As the influence peddling investigation involving the relationship between Wayne Smith, Deputy Assistant Secretary of Indian Affairs, and Phillip M. Bersinger, a Sacramento consultant, grows increasingly convoluted, it is important to consider a variety of factors.
Firstly, the case deserves the most impartial, fair and rigorous scrutiny possible. As always when investigations have the potential of damaging careers, it is proper to be very careful in reporting and assessing both the context and the particulars of the alleged compromising situation. Nevertheless, scrutiny is of the highest priority. The BIA and particularly the tribal recognition, gaming approval and other processes which the case calls into question, must be held to the highest standards of accountability and fairness. Tribal nations across the country do well to demand that all of the BIA's transactions be above reproach. Clearly they have not always been so, and this is all the more reason to demand the highest standards. We urge Interior's Office of Inspector General and the FBI to investigate vigorously and weigh the evidence of alleged influence peddling in this case.
Wayne Smith has served as an official in the California Attorney General's office and has a record of public service prior to his BIA posting. His recent troubles began when his name was used by a former business partner in letters to tribal leaders in California, soliciting business from tribal governments by claiming bluntly he could provide positive access for his new would-be clients through Smith at the BIA. The former partner, Phillip M. Bersinger, flaunted his close friendship with Smith, whom he described to tribal leaders as "the guy who actually runs the BIA and is in charge of making most of the policy and administrative decisions." Bersinger allegedly requested retainers from the tribes ranging from $1,000 to $25,000 per month to gain access and potential positive resolutions to their cases at the BIA.
The tribes in question ? Chinooks, California Valley Miwok, Buena Vista Rancheria ? to their credit, early rejected and have since denounced Bersinger's bold appeals. None of these tribes hired Bersinger, but questions remain whether others might have done so. It is "not the way we do business," the Chinook replied to Bersinger's solicitation letter.
The crass approach, so openly solicitous, was a walking disaster for Smith, who apparently traveled with Bersinger to one breakfast meeting that later generated pitches to one tribe. Shortly after accompanying Smith to a meeting with the Buena Vista financial backers and legal team on Feb. 19, Bersinger called tribal lawyers with the offer "to solve the Buena Vista tribe's problems at the BIA." The tribe thought this solicitation "was inappropriate and declined."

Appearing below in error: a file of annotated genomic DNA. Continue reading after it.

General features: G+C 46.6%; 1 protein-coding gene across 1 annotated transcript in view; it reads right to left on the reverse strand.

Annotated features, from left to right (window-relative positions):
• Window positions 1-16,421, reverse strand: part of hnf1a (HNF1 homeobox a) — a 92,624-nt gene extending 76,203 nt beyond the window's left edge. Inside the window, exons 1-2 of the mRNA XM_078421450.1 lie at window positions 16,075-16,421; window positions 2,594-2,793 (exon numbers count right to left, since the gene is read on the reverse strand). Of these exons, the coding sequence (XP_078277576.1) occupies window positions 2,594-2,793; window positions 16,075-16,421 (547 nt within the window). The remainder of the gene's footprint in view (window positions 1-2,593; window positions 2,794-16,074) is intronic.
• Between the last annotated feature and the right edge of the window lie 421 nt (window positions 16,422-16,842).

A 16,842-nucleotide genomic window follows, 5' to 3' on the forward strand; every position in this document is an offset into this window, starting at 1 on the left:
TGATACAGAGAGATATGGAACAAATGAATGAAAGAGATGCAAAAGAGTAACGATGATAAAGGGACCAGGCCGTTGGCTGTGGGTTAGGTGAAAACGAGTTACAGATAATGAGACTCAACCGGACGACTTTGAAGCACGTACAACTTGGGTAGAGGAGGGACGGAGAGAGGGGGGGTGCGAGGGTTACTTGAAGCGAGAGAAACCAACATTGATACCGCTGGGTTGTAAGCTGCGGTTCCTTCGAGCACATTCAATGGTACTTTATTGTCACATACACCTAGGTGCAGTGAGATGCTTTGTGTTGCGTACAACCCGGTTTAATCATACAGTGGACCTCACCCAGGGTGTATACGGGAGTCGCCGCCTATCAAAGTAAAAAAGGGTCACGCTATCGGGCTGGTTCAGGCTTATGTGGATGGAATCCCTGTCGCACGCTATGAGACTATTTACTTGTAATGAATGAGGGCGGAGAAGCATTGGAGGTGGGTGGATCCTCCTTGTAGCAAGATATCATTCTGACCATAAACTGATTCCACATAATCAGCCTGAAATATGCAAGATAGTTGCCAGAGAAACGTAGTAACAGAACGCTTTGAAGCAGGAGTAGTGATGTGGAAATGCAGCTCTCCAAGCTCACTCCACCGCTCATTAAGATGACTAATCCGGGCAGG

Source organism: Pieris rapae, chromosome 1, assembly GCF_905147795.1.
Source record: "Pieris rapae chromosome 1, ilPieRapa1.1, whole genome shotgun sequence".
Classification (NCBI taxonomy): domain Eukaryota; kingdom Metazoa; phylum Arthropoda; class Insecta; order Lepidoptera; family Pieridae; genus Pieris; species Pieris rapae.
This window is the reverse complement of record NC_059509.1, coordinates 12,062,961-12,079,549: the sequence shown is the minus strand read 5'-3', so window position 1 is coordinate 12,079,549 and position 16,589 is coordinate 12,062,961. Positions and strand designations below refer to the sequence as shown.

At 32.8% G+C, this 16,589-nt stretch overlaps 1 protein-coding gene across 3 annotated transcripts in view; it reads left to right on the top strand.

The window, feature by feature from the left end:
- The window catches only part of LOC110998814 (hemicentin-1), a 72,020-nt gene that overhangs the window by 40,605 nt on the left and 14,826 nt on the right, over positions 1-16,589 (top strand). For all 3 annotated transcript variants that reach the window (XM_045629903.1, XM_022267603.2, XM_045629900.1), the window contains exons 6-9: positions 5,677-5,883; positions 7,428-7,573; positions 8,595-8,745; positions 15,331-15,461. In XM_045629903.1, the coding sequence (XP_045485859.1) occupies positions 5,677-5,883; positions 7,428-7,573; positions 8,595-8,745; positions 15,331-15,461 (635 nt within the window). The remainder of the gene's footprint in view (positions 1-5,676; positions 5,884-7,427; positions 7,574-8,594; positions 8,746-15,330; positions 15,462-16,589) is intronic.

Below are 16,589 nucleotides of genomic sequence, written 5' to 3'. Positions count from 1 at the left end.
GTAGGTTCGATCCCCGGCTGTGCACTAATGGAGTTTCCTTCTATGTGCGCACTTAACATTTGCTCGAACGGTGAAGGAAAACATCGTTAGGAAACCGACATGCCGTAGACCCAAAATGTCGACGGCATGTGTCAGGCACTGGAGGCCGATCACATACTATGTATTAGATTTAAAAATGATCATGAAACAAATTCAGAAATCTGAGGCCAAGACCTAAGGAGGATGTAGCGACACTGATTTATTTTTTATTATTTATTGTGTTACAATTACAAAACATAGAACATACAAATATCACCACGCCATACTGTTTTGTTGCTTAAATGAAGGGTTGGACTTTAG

In another case, a letter purportedly written by Bersinger to the Coushatta Tribe of Louisiana is claimed to be a fraud. That letter offers, for a $250,000 retainer to disrupt a gaming compact that a potential casino competitor, the Jena Band of Choctaws, had negotiated with the state of Louisiana. This damaging allegedly fraudulent letter moves the embattled Smith to accuse his accusers of pursuing a hidden agenda, as he asserted in an exclusive interview with Indian Country Today.
While some of the letters and other solicitations by Bersinger have been verified, Smith has pointed to what he claims are spurious documents also circulating. He also asserts that his negative decision on a case affecting the gaming future of the Buena Vista Rancheria "was the crux of the whole issue." He feels the attacks on his person arise out of this issue. Smith disputes the credibility of a main source of the first report on the letters, a Time Magazine story. He has said he believes the origin of the letter to the Chinooks may have had the participation of some who now express their dismay, although it is not clear that he disputes all the letters sent by Bersinger and received by the tribes. The Chinook letter and another to the California Valley Miwok Tribal Council were sent on the letterhead of a since-dissolved partnership of Bersinger & Smith.
Smith has released letters asking the FBI supervisor in Lafayette, La., and the Louisiana Attorney General to investigate the allegedly phony letter to the Coushatta Tribe of Louisiana. Smith stated that jointly with Secretary Norton's Deputy Chief of Staff Sue Ellen Wooldridge he requested the Inspector General's investigation into the allegations.
The tribes involved all have important cases before the BIA and Interior. As details of discussions and revelations of contacts and decisions emerge the case becomes necessarily convoluted. Charges and counter-charges continue to fly. The longer it stays in the news, the deeper and wider will be the damage to the reputation of Wayne Smith and of the BIA in general. A crisp, thorough investigation, again, is the best antidote to unnecessary damage ? to person and institution.
While Washington culture clearly tolerates and thrives on much more substantial lobbying via access (other lobbyists for American Indian issues have been far more successful and earned millions), it is a good thing for Indian people when even the appearance of impropriety comes to light and can be addressed. This case is a warning shot to lobbyists and power brokers everywhere to be careful and be certain of using completely proper and accepted methods when they do business in Indian country.